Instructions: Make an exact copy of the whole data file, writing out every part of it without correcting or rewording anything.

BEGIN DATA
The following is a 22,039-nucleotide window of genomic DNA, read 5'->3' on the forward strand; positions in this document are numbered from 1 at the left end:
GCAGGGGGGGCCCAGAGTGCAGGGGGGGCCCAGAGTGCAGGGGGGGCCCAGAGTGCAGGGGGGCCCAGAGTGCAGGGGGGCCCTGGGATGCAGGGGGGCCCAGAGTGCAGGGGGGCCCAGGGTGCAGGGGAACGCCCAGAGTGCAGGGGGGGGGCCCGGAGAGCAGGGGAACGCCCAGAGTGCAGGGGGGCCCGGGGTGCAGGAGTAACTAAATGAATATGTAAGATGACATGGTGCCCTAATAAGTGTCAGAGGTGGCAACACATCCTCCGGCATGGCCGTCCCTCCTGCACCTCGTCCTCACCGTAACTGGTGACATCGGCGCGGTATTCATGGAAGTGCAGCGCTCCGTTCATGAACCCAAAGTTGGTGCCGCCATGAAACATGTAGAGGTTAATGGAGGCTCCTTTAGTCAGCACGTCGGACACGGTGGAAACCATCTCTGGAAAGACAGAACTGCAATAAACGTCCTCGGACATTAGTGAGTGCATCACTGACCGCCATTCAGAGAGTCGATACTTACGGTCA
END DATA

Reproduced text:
The following is a 22,039-nucleotide window of genomic DNA, read 5'->3' on the forward strand; positions in this document are numbered from 1 at the left end:
GCAGGGGGGGCCCAGAGTGCAGGGGGGGCCCAGAGTGCAGGGGGGGCCCAGAGTGCAGGGGGGCCCAGAGTGCAGGGGGGCCCTGGGATGCAGGGGGGCCCAGAGTGCAGGGGGGCCCAGGGTGCAGGGGAACGCCCAGAGTGCAGGGGGGGGGCCCGGAGAGCAGGGGAACGCCCAGAGTGCAGGGGGGCCCGGGGTGCAGGAGTAACTAAATGAATATGTAAGATGACATGGTGCCCTAATAAGTGTCAGAGGTGGCAACACATCCTCCGGCATGGCCGTCCCTCCTGCACCTCGTCCTCACCGTAACTGGTGACATCGGCGCGGTATTCATGGAAGTGCAGCGCTCCGTTCATGAACCCAAAGTTGGTGCCGCCATGAAACATGTAGAGGTTAATGGAGGCTCCTTTAGTCAGCACGTCGGACACGGTGGAAACCATCTCTGGAAAGACAGAACTGCAATAAACGTCCTCGGACATTAGTGAGTGCATCACTGACCGCCATTCAGAGAGTCGATACTTACGGTCA